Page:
Artists | State Library of New South Wales


Artists have always been attracted to the natural beauty of Sydney Harbour and its foreshores. Darling Point particularly, with its natural beauty and impressive villas, was a popular subject for both artists and photographers alike.

A number of Darling Point residents had their own private art collections which they opened to the public on regular occasions. Thomas Sutcliffe Mort had a fine collection of around 120 watercolours, as well as sculpture and old English armoury, which were housed in a purpose-built gallery designed by Edmund Blacket as part of additions to Greenoaks in 1858. Thomas Ware Smart also had a very attractive picture gallery attached to his home, Mona, which contained a superb collection of European oil paintings. Both galleries were open to the public.

Picture Gallery, Greenoaks

Picture Gallery, Greenoaks, ca. 1890s, by unknown artist
albumen photograph. PXD 993/88

'These art treasures were collected not so much for the adornment of a noble mansion, or indeed in any respect for selfish ostentations display, as for the purpose of entertaining and improving the tastes of (their) fellow colonists...' it was reported at the time.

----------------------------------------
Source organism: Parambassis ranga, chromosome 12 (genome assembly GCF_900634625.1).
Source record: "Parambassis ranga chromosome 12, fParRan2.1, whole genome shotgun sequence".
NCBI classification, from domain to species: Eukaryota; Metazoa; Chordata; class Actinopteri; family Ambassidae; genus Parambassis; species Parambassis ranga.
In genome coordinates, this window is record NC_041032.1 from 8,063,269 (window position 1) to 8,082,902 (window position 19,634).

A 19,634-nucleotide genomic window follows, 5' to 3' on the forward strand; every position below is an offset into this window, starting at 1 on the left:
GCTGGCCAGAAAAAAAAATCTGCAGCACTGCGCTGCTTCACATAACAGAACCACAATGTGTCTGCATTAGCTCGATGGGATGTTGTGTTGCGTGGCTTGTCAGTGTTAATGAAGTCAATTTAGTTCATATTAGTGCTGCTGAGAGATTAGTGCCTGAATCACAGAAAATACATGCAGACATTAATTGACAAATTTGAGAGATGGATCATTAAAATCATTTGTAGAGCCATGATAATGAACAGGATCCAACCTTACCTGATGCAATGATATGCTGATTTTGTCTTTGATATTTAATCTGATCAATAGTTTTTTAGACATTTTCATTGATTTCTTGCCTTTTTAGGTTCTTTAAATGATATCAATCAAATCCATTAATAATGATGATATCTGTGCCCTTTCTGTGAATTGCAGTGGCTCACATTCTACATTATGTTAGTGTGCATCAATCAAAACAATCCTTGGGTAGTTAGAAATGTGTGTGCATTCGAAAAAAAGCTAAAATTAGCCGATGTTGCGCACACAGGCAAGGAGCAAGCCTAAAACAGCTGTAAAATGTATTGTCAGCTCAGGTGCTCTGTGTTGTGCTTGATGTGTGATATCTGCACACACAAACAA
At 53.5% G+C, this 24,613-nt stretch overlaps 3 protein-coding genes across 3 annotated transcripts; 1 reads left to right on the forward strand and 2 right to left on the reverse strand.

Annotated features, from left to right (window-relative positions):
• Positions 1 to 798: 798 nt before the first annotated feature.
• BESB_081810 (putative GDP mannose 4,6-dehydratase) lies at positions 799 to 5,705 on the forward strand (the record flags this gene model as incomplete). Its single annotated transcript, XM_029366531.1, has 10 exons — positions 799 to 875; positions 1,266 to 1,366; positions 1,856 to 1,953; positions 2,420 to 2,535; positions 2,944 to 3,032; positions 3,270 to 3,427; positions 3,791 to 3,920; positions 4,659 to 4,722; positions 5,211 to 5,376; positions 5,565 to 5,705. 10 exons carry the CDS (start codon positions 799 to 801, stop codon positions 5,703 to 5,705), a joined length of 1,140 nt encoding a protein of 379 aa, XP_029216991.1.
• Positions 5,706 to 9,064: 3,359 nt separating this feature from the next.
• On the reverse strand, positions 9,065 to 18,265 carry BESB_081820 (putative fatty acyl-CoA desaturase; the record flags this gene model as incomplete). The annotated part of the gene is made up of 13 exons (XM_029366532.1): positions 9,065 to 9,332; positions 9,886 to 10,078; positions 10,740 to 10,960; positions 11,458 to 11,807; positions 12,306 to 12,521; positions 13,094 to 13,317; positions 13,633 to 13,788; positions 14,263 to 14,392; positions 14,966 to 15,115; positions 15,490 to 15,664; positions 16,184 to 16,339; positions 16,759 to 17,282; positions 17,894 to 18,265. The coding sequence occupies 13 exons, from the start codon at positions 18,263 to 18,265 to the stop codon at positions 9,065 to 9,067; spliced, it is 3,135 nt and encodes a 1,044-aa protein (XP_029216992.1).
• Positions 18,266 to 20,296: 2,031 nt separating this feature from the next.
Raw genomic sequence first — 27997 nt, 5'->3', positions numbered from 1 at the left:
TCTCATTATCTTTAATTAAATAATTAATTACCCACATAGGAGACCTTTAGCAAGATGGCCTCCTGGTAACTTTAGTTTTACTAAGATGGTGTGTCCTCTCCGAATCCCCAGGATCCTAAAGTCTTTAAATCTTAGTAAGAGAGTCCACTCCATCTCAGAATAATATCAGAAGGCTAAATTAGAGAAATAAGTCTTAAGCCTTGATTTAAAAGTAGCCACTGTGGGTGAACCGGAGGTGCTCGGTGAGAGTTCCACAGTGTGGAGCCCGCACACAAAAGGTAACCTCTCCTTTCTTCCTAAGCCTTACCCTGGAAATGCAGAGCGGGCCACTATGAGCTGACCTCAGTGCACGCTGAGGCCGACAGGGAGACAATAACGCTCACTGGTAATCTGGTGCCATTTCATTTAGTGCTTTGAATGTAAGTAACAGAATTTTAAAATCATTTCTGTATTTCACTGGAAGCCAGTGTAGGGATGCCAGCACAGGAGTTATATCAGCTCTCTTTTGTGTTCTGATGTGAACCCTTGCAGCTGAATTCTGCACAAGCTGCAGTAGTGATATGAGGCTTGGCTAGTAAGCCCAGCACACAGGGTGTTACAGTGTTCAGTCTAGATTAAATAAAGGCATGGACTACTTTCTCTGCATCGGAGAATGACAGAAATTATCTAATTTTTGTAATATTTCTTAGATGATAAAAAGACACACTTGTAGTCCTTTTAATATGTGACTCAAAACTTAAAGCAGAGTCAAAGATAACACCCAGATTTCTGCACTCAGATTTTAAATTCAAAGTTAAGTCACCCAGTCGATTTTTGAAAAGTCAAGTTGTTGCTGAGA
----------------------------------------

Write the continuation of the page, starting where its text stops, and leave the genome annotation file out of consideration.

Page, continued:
Colonial artists Conrad Martens and George Edwards Peacock were enthusiastic painters of the Harbour, and were closely associated with Darling Point in their depictions of its picturesque scenery and houses.

Conrad Martens (1801–1878) began giving private lessons to Darling Point residents, including Mrs Thomas Sutcliffe Mort, in the late 1840s, making the journey to Darling Point regularly. As he could not resist sketching wherever he went, his own drawings during that period make an excellent sequence documenting this beautiful part of Sydney.

George Edwards Peacock (1806–?) began selling his works in the 1840s. His oils, generally small and atmospheric, concentrated on Sydney Harbour and the exclusive private villas along its foreshores. With their precise detail enlivened by artistic effect, his paintings gave a romanticism to the landscape.

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